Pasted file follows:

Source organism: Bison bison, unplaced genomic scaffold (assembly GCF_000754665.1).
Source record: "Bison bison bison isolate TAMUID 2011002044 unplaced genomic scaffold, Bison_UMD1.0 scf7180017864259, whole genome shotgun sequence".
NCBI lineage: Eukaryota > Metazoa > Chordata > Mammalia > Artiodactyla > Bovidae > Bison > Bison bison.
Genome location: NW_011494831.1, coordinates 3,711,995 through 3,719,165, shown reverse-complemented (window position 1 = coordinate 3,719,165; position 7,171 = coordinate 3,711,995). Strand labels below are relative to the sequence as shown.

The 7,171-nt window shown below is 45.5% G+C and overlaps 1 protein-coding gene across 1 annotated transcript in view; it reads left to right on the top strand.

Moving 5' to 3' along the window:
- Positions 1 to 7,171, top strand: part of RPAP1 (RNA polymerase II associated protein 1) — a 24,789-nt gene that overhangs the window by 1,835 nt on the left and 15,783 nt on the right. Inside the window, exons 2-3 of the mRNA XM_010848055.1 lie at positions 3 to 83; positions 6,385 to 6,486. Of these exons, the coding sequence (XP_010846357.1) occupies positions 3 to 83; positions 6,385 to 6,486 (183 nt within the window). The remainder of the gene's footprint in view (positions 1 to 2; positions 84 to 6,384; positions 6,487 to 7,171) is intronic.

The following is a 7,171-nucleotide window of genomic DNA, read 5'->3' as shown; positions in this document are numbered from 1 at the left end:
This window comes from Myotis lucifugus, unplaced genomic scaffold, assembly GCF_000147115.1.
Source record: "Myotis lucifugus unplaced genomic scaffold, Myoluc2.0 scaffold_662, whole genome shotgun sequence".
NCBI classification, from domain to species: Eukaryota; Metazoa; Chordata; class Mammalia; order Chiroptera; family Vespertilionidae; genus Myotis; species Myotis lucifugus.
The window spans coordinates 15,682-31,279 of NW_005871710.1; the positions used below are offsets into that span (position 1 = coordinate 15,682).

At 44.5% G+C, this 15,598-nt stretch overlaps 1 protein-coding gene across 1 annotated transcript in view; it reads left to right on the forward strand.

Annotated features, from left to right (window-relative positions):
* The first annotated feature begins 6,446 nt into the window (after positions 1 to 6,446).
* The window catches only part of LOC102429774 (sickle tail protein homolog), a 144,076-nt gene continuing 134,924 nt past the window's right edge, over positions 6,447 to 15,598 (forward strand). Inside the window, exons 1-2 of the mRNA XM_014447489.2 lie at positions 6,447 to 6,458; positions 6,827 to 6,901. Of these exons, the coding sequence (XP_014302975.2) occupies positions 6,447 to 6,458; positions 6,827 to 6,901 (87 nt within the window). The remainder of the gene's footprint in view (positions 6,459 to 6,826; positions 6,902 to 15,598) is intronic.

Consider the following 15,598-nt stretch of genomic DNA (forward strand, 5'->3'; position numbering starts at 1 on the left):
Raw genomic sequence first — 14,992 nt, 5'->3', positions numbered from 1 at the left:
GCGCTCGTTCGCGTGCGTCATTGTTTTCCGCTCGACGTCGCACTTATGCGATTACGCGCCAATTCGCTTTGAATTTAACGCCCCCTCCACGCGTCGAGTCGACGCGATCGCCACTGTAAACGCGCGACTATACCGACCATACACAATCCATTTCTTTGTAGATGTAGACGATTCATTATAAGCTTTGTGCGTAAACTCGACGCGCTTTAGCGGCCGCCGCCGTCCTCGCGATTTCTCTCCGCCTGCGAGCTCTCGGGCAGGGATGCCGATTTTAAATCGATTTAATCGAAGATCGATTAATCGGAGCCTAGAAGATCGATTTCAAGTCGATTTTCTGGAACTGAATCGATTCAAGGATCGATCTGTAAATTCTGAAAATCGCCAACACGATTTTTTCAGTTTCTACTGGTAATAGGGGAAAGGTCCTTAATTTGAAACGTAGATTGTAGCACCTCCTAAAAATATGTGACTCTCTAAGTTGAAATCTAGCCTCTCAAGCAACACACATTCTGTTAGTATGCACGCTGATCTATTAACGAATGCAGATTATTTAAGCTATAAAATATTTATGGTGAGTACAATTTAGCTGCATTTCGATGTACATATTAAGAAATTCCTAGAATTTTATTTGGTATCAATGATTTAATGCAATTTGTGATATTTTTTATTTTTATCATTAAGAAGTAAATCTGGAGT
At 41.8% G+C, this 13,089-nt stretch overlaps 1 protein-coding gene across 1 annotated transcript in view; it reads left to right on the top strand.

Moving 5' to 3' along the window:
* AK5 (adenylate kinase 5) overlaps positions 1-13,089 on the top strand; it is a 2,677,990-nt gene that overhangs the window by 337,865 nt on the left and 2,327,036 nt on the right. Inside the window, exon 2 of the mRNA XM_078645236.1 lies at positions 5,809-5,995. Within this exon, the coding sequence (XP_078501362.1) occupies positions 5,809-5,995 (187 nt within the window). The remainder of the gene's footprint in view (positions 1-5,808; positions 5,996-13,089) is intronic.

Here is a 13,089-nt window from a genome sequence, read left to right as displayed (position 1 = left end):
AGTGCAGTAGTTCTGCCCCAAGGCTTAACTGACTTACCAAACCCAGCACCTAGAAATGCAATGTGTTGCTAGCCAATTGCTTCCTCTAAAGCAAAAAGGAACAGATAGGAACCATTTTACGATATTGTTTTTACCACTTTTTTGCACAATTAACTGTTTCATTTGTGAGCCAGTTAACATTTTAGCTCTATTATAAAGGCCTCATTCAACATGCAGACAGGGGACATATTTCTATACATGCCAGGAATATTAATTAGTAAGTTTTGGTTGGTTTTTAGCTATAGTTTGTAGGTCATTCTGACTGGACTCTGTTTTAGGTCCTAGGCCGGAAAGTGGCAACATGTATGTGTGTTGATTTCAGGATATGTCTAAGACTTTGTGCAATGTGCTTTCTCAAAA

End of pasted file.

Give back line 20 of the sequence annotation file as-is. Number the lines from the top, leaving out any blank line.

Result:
At 41.8% G+C, this 13,089-nt stretch overlaps 1 protein-coding gene across 1 annotated transcript in view; it reads left to right on the top strand.